“I directed that investigation a couple weeks ago, it concluded late last week, it is now with the Navy, it will come to me at some point in time. As I am in the chain of command I can’t comment on it further, but I’ve got to keep an open mind with regard to everything,” Esper told NBC.
The ship’s former commanding officer, Capt. Brett Crozier, was fired earlier this month for what the acting Navy Secretary Thomas Modly, who subsequently resigned, said was poor judgment for too widely disseminating a warning about the spread of virus aboard his vessel, a warning that eventually made its way into the press.
The Navy has evacuated more than 4,000 sailors from the ship and moved them into quarantine or isolation on Guam, an evacuation that was urgently called for by Crozier in his letter.
Following his ouster Crozier was initially reassigned to the headquarters of the Naval Air Forces Pacific command in San Diego but has remained in Guam where he is completing a mandatory quarantine period.
‘No options off the table’
Esper’s unwillingness to rule out reinstating Crozier comes as the Navy has repeatedly said nothing is off the table and that no final decisions made with regard to the investigation.
“As the Chief of Naval Operations has made clear, all options are on the table. That said, Adm. Gilday has received, and is reviewing the Preliminary Inquiry. It will take time for the report to be reviewed and endorsed by Adm. Gilday. No final decisions have been made,” Cmdr. Nate Christensen, the spokesman for the Chief of Naval Operations Adm. Mike Gilday told CNN Wednesday night.
The Navy’s top admiral told reporters last week that he is “taking no options off the table” as he reviews the investigation.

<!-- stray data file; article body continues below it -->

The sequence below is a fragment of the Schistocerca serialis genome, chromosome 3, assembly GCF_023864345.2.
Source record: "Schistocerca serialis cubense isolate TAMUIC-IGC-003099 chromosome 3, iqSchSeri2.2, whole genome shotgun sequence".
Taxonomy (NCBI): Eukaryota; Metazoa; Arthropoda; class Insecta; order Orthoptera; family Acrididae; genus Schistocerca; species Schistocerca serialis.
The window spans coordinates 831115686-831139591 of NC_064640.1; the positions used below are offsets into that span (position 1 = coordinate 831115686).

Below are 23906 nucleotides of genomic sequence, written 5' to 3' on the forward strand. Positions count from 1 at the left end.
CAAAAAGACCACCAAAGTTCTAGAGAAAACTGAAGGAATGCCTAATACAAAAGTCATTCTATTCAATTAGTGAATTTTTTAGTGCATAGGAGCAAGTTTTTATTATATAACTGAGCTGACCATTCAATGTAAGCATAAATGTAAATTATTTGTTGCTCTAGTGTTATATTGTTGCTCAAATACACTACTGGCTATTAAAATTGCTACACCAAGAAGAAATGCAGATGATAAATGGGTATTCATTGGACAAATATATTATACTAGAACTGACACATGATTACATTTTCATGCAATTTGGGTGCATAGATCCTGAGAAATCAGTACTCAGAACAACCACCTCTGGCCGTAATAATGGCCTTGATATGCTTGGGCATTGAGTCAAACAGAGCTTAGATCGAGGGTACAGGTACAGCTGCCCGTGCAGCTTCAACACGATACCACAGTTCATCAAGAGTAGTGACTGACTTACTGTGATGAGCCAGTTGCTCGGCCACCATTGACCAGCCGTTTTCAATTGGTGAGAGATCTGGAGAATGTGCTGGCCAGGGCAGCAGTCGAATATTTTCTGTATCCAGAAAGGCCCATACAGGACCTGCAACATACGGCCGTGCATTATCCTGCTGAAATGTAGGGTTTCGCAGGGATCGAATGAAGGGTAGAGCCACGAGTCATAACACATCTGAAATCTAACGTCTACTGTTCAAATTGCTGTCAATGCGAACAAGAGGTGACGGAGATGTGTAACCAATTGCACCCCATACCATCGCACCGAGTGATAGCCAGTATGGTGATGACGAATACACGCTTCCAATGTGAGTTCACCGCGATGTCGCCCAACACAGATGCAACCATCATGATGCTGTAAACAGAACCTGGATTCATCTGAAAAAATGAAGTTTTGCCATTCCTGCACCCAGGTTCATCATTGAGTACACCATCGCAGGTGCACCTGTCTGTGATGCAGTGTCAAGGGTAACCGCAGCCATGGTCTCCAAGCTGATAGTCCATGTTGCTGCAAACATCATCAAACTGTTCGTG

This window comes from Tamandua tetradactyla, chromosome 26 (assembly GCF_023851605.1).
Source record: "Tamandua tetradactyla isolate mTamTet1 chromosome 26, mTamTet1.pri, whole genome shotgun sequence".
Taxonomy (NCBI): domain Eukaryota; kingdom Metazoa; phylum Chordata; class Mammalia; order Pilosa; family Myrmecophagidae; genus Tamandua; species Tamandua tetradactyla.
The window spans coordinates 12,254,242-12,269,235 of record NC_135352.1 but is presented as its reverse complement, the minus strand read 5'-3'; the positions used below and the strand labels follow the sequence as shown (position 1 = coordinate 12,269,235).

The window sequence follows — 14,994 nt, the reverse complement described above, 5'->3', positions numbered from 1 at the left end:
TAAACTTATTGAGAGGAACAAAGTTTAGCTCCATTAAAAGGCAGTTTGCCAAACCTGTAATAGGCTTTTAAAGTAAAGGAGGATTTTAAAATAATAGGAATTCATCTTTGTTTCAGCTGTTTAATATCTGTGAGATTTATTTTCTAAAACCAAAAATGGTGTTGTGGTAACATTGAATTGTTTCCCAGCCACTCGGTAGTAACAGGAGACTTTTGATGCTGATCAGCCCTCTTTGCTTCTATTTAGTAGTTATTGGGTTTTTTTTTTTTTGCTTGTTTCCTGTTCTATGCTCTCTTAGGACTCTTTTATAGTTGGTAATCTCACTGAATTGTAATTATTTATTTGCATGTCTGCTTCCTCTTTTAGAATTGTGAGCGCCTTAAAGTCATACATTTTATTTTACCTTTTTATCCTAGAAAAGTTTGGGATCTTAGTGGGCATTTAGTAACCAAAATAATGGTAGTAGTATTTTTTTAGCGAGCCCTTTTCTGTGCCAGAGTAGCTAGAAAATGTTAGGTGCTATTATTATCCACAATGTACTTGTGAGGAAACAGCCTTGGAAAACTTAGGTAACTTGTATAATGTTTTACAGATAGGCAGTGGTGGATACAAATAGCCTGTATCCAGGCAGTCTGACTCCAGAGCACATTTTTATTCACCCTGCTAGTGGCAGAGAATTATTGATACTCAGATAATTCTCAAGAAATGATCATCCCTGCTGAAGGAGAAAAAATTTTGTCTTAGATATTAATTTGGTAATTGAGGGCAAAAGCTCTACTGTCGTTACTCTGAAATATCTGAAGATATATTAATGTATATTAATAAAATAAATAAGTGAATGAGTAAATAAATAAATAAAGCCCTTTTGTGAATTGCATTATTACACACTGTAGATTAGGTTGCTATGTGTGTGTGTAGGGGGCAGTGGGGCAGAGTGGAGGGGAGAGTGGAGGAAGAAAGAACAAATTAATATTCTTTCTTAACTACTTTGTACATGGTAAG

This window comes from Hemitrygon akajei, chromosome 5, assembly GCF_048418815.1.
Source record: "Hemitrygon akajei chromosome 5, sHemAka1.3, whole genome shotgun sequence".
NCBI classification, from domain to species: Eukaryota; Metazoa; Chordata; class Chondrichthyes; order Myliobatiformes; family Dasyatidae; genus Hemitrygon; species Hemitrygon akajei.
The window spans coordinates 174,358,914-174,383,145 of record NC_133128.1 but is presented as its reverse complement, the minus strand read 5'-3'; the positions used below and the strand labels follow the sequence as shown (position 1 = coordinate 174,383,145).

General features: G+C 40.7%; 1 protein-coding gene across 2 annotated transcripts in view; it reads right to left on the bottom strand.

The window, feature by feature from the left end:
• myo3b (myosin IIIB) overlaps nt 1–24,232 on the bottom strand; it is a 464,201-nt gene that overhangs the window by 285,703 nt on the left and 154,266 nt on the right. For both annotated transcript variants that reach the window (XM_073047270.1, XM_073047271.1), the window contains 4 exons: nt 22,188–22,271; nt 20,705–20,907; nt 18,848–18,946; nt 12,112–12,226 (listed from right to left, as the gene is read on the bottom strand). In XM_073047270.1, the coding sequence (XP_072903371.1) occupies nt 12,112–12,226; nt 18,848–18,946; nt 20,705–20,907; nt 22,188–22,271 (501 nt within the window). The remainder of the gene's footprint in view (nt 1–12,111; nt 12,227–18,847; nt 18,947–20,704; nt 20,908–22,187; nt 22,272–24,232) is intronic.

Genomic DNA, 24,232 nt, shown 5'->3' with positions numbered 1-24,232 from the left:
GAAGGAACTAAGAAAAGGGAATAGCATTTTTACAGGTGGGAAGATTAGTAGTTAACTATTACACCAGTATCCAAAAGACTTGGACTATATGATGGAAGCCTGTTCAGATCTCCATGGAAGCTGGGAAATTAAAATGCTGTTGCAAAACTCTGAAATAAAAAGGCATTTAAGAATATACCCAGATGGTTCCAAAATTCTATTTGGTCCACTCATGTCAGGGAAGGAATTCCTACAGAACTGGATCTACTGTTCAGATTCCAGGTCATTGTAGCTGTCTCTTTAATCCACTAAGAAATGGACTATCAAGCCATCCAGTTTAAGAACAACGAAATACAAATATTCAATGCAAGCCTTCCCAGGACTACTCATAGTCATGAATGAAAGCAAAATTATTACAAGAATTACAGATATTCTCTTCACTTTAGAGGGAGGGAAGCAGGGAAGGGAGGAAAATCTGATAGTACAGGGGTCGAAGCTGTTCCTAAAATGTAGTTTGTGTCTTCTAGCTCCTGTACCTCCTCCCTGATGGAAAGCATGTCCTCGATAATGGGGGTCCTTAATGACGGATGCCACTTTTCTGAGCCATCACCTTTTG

“I am taking no options off the table as I review that investigation I think that that’s my responsibility to approach it in a way with due diligence to make sure it’s completely fair and unbiased as I can possibly make it,” Gilday told a small group of reporters on a conference call.
Gilday also said that he has not spoken to Crozier and that he is under no pressure in terms of the investigation.
“I’m under no pressure from anybody in terms of my pace or in terms of any kind of influence, nobody has talked to me about that investigation—you’re the first people that I’m talking to about the investigation outside of my office,” Gilday said.
Asked if the reinstatement of Crozier would signal that his initial ouster was an error, Esper said “Again I can’t comment on that we’ve got to take this one step at a time, let the investigation within the Navy conclude itself if you will as they brief it up we’ll take things as we can and make very reasoned opinions and judgments as this progresses.”
While much of the attention focuses on whether Crozier will be reinstated to command the ship, the Chief of Naval Operation’s investigation set up a deeper look into how top commanders were running the ship when the virus hit the crew.
Gilday ordered a an examination of how healthcare professionals on the ship were communicating their concerns to Crozier and other senior leaders and if that had an impact on the ship’s response to the virus outbreak. He also ordered a look at how Crozier and his immediate superior on the ship, Rear Adm. Stuart Baker were communicating and why Crozier might have chosen to go around Baker.
“That’s exactly why we are doing the investigation, to understand the why behind the memo,” Gilday said last week.
“I’m speculating in my mind’s eye as a former (commanding officer) of a ship years ago, as a (commanding officer) of two destroyers, try to put myself in his shoes and understand why he would have done that and i just don’t have the answer to that hence my speculation on there must have been a communications breakdown, or I can envision that somewhere,” Gilday added.